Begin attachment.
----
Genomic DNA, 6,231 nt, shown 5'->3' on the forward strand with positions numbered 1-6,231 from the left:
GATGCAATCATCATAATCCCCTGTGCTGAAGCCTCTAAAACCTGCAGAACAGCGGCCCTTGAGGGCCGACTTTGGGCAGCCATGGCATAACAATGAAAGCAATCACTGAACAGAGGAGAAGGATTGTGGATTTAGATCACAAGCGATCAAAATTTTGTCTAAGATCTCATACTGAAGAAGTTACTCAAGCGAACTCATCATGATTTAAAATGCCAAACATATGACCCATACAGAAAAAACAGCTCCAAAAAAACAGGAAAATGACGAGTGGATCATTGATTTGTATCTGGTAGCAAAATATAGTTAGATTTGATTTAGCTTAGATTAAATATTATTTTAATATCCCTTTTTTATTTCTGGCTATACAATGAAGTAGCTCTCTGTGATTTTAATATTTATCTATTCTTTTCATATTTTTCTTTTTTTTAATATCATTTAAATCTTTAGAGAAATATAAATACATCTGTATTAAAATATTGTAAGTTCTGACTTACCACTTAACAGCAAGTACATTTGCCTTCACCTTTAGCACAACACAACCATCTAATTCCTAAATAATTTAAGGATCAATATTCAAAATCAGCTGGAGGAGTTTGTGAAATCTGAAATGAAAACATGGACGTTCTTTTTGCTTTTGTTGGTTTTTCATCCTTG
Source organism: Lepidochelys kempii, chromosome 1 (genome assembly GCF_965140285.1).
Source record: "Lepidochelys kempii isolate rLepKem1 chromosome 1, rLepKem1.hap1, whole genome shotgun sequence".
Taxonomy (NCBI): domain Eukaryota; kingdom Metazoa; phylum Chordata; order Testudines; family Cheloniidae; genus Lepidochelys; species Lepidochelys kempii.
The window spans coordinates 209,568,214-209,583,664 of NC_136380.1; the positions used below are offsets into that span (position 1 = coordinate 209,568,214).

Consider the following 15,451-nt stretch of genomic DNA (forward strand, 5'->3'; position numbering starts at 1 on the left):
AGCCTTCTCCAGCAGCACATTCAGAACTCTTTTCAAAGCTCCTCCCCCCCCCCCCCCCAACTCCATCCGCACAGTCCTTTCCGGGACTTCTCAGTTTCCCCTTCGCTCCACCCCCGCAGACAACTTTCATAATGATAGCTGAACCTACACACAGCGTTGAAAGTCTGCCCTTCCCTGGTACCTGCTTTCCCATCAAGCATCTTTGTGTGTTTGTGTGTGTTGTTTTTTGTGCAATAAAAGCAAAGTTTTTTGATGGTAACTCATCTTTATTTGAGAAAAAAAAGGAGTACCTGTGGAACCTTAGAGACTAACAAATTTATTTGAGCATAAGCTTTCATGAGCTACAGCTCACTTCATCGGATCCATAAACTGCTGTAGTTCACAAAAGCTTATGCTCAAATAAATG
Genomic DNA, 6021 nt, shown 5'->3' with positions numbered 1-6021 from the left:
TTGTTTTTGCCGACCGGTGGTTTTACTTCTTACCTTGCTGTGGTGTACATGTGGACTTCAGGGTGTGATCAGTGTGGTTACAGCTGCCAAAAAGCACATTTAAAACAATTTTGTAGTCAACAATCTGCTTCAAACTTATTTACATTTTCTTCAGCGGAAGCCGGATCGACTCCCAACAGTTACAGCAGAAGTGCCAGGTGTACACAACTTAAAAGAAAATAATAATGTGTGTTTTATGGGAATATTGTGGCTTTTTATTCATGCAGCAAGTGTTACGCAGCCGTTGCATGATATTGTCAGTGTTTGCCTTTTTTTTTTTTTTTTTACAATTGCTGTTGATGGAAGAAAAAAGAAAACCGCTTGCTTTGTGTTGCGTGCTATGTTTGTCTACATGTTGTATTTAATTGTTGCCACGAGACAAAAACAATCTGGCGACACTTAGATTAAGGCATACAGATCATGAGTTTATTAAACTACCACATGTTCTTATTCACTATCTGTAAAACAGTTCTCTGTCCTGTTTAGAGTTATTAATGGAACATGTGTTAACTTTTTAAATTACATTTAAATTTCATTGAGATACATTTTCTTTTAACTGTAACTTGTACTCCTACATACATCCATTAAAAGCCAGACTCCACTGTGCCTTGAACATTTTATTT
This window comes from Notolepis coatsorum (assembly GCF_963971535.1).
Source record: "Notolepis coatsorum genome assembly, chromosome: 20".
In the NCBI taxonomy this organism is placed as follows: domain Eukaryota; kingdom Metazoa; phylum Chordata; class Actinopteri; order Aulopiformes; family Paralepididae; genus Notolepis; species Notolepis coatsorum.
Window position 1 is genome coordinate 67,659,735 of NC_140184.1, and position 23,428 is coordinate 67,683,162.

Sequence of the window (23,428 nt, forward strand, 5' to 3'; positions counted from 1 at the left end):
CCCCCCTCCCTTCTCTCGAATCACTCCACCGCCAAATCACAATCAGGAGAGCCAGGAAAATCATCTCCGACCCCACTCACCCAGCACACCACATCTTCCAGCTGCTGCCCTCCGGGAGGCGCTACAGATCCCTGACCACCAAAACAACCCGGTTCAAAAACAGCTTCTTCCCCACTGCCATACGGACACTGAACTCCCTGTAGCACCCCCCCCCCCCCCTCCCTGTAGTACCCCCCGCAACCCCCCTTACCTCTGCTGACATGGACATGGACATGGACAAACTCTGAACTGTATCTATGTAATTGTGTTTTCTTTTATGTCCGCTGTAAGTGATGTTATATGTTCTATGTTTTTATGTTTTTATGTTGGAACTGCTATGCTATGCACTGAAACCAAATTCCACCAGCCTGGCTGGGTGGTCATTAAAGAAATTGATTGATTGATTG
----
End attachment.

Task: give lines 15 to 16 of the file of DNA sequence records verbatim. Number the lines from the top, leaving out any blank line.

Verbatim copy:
Sequence of the window (23,428 nt, forward strand, 5' to 3'; positions counted from 1 at the left end):
CCCCCCTCCCTTCTCTCGAATCACTCCACCGCCAAATCACAATCAGGAGAGCCAGGAAAATCATCTCCGACCCCACTCACCCAGCACACCACATCTTCCAGCTGCTGCCCTCCGGGAGGCGCTACAGATCCCTGACCACCAAAACAACCCGGTTCAAAAACAGCTTCTTCCCCACTGCCATACGGACACTGAACTCCCTGTAGCACCCCCCCCCCCCCCTCCCTGTAGTACCCCCCGCAACCCCCCTTACCTCTGCTGACATGGACATGGACATGGACAAACTCTGAACTGTATCTATGTAATTGTGTTTTCTTTTATGTCCGCTGTAAGTGATGTTATATGTTCTATGTTTTTATGTTTTTATGTTGGAACTGCTATGCTATGCACTGAAACCAAATTCCACCAGCCTGGCTGGGTGGTCATTAAAGAAATTGATTGATTGATTG